E Light Safety, Training and Leadership Blog
What are the different forms and types of output relays?
Normally-open (or NO) contacts connect the circuit when the relay is activated; the circuit is disconnected when the relay is inactive. This type of relay is also referred to as "Form A" or a "make" contact.
Normally-closed (or NC) contacts disconnect the circuit when the relay is activated; the circuit is connected when the relay is inactive. This type of relay is also referred to as "Form B" or a "break" contact.
Change-over (or double-throw) contacts control two circuits: one normally-open contact and one normally-closed contact with a common terminal. This type of relay is also referred to as a "Form C" or "transfer" contact. It is also sometimes called a "break before make" contact. The converse, a "make before break" contact, is what is referred to as "Form D".
In addition to these naming conventions, there are other types of relays that are commonly encountered:
Single Pole Single Throw (SPST) - This type of relay has two terminals that can be connected or disconnected. Including the two terminals for the coil, this type of relays has four terminals in total. It is ambiguous whether the contact is normally-open or normally closed. The terminology "SPNO" and "SPNC" are used to resolve the ambiguity.
Single Pole Double Throw (SPDT) - A common terminal connect to either of two other. Including the two terminals for the coil, this type of relay has five terminals in total.
Double Pole Single Throw (DPST) - This type of relay has two pair of terminals. It is equivalent to two SPST relays actuated by a single coil. Including the two terminals for the could, this type of relay has six terminals total. The poles are also ambiguous; they can be normally-open, normally-closed, or one of each.
Double Pole Double Throw (DPDT) - This type of relay has two rows of change-over terminals. It is equivalent to two SPDT relays actuated by a single coil. Including the two for the coil, this type of relay has eight terminals.
Quadruple Pole Double Throw (QTDP) - These relays can also be referred to as Quad Pole Double Throw or 4PDT. This relay consists of four rows of change-over terminals and is equivalent to four SPDT relays actuated by a single coil or two DPDT relays. In total, there are fourteen terminals that comprise the coil.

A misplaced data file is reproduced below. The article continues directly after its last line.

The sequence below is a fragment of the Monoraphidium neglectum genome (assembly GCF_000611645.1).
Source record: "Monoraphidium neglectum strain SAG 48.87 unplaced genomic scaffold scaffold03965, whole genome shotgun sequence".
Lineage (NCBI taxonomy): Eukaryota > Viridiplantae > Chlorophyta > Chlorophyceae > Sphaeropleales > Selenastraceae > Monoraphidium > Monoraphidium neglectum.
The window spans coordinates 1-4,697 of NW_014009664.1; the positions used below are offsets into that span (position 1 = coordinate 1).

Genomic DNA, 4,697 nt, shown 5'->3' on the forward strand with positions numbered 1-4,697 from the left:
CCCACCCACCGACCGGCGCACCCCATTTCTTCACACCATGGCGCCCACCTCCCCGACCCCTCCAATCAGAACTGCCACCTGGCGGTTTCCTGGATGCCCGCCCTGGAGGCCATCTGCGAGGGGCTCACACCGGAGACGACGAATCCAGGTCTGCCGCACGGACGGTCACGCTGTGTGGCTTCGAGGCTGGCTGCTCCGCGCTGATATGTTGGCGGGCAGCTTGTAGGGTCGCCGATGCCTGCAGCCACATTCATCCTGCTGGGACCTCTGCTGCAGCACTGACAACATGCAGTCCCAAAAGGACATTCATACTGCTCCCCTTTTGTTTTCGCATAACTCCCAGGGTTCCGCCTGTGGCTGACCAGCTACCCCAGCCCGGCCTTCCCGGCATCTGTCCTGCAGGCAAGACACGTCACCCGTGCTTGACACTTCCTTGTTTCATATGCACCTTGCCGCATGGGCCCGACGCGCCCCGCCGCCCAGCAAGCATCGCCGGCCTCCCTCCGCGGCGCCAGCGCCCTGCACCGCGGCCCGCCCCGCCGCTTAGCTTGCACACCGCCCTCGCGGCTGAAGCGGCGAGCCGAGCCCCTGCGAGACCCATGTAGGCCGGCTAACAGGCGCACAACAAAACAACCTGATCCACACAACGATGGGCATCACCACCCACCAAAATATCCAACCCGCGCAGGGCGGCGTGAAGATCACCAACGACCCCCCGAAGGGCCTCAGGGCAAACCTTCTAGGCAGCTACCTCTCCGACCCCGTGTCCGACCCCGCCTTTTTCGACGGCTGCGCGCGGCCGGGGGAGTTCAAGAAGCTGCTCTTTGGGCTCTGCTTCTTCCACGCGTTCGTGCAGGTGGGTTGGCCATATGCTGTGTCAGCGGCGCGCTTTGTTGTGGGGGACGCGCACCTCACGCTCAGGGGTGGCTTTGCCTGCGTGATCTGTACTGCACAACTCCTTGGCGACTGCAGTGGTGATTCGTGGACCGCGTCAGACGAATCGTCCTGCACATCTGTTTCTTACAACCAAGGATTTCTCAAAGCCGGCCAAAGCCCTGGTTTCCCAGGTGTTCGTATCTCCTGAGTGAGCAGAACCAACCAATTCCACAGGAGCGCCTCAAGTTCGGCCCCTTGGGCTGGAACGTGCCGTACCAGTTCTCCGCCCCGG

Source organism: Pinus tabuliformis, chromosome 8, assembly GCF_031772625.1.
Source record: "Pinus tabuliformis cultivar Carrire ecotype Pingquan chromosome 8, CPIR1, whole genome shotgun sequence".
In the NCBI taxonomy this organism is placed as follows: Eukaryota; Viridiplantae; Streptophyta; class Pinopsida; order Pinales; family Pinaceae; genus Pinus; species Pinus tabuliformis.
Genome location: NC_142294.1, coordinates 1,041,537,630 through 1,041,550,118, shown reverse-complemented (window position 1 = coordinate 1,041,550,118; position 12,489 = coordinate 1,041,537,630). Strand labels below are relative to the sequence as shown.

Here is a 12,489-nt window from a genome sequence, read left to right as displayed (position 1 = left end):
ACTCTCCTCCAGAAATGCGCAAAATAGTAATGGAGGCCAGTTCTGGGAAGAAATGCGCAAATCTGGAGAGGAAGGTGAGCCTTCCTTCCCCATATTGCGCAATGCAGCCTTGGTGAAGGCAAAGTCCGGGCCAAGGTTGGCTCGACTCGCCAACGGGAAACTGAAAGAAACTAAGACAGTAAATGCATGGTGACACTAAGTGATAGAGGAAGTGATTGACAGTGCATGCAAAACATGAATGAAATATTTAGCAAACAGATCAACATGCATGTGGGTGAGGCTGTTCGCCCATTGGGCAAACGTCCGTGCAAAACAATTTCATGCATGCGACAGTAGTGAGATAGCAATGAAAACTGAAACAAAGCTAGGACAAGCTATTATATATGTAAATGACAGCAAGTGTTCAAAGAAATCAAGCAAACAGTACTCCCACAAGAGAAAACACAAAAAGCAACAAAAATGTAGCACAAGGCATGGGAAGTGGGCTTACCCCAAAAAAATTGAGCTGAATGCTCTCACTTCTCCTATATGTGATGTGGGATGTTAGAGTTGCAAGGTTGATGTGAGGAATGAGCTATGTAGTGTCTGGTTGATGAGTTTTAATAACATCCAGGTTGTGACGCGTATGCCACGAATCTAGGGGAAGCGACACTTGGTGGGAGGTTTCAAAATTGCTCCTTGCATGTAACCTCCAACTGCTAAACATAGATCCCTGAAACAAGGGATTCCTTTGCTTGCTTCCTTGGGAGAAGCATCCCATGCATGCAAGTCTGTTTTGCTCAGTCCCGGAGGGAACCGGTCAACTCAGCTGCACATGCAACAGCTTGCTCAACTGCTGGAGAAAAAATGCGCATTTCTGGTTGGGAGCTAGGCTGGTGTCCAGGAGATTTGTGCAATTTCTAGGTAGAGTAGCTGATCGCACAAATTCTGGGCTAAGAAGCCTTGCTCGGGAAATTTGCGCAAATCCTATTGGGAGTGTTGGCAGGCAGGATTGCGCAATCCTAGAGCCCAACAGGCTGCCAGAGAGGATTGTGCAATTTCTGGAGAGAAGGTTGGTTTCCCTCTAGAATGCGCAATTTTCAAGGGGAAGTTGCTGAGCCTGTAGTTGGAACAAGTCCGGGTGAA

Ground Fault Monitoring in Grounded AC Systems
Most electricians are very familiar with a current transformer based ground fault current relay due to their understanding of how a GFCI circuit breaker or receptacle works. Even non technical personnel encounter them on a daily basis in public rest rooms protecting a wall outlet in a wet area. Ground Fault Protection, sometimes also called GFI protection, works the same way except it is for services. The purpose of Ground Fault Protection is to monitor services for faults to ground and open the main breaker. Ground Fault Circuit Interuption in 120 volt circuits at receptacles and circuit breakers differs from Ground Fault Protection in one key way. GFCI protection is primarily designed to protect personnel from electric shock. Ground Fault Protection is not designed to protect people from electric shock, instead it is designed to protect the system and equipment from the effects of ground faults. Although the two types of protection differ in their purpose, they work in with same operating theory.
The operating theory behind the relay is as follows. A current transformer (CT) or “donut” is placed around the power wires leading to the protected load. It is important that hot and neutral wires are fed through the CT. This goes for both, single phase and three phase systems. One might come across a three phase system without a neutral, feeding a pump or an industrial motor. In this case the three phases only will be fed through the CT. Basic rule for three phase systems: If the neutral is being carried out to the load, feed it through the CT. If the neutral is not being used, then it may be left as is.